Finn O’Farrell’s never been happy with herself – flat-chested, tubby, uninteresting hair, it’s no wonder her boyfriend left her. Well, she arranged a spectacular fight that allowed her to kick him, but only to avoid being dumped. Lurching between chocolate and alcohol, besieged by flashbacks of her miserable and somewhat neglected childhood, Finn has a revelation in a lingerie shop and finally realises what she needs to turn her life around. So, after taking out a £3,500 loan from the Credit Union she works at in Dublin, Finn checks into hospital over Christmas and has breast augmentation and readies herself to change her world.
I was pleased that the post-op scenes were realistically crafted, with unexpected pain and unsightly bruising etc. Unfortunately, that’s about the only thing I was pleased with. I so want to read a chick lit novel that doesn’t obsessively focus on size dissatisfaction (though at least there’s no shoe obsession). Finn’s tormented by pretty much everything, including the unfolding childhood misery we’re hammered over the head with in slabs of italicised flashbacks that stylistically mirror the heavily tell-don’t-show style of the novel in general. If I didn’t know from the blurb that this is Barry’s third published novel I’d think it was her first, so laden with angst is it.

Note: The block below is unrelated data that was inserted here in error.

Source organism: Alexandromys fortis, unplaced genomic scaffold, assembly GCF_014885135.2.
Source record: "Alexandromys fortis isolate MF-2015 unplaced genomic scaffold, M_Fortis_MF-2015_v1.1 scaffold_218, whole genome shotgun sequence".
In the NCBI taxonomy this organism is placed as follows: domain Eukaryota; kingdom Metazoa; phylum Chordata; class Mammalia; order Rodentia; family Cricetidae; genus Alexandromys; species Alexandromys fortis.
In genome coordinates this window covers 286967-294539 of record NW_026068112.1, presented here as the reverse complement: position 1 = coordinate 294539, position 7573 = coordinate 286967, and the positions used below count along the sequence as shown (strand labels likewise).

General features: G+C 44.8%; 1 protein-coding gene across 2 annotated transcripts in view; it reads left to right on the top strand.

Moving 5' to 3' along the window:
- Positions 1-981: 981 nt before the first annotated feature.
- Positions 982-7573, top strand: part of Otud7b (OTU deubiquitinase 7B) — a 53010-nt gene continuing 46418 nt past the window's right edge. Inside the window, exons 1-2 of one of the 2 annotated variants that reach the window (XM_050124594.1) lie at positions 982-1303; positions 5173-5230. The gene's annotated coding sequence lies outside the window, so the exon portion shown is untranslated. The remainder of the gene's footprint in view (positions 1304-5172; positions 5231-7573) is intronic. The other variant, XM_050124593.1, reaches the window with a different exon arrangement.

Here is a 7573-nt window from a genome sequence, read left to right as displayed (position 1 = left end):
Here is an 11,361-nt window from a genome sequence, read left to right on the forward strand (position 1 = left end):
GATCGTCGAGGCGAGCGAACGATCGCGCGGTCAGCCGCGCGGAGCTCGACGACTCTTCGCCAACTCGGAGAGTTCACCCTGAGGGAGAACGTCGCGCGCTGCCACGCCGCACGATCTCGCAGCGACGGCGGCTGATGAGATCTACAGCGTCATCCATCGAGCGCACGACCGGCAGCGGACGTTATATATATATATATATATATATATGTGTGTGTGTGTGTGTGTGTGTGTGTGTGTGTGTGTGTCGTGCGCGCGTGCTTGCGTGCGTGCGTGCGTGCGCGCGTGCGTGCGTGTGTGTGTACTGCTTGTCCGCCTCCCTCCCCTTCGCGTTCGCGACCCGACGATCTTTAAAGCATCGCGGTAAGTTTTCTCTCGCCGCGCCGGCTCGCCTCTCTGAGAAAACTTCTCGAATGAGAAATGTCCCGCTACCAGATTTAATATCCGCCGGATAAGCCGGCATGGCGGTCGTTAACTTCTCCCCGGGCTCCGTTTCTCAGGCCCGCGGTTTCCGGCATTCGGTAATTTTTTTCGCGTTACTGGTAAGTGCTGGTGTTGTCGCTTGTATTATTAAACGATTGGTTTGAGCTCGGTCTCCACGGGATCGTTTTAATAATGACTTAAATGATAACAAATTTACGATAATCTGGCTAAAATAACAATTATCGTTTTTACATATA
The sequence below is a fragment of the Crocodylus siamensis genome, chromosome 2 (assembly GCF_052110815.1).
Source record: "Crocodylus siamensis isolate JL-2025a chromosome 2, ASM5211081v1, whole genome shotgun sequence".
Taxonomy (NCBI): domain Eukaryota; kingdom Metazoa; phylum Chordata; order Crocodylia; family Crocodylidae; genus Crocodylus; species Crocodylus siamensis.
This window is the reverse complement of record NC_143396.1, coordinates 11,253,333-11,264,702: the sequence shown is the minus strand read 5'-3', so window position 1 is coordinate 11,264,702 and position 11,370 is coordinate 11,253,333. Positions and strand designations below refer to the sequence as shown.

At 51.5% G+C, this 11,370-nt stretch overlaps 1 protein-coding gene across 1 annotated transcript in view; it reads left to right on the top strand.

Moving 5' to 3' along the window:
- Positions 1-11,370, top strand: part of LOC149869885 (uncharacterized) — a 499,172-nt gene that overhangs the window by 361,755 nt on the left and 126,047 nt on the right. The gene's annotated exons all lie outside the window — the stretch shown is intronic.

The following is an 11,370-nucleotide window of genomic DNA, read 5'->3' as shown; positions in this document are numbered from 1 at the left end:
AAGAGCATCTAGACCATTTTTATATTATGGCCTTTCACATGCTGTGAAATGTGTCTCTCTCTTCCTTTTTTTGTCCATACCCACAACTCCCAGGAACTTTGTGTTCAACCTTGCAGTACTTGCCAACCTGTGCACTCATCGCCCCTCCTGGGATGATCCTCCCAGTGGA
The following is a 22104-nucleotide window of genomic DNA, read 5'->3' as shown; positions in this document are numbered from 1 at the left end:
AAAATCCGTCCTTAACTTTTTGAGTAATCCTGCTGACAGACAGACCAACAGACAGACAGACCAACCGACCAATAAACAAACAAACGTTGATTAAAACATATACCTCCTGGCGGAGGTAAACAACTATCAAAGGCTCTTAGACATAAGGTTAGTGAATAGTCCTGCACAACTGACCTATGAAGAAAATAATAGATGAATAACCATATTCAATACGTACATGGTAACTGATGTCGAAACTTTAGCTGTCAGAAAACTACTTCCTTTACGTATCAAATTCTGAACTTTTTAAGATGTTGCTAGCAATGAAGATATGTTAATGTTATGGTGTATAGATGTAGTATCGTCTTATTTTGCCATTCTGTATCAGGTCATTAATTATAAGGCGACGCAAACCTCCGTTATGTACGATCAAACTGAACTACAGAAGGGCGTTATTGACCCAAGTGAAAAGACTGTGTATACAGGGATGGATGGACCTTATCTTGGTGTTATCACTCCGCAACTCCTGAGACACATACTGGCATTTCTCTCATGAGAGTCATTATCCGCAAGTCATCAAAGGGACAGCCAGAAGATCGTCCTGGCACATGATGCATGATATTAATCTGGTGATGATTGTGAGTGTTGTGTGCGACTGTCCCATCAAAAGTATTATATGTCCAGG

Finn herself is unsympathetic – so self-obsessed, short-sighted and filled with self-loathing that it’s hard to see how she has friends, let alone the obligatory crossed-wire romantic lead. And the frequent referencing to the millennium, which undoubtedly made Skin Deep topical when it was published, serve now to only reinforce how dated it is. The family reconciliation is tacked on at the end, and I found the whole thing profoundly irritating. But I finished which, in light of my recent increase in unfinished books, is something. – Alex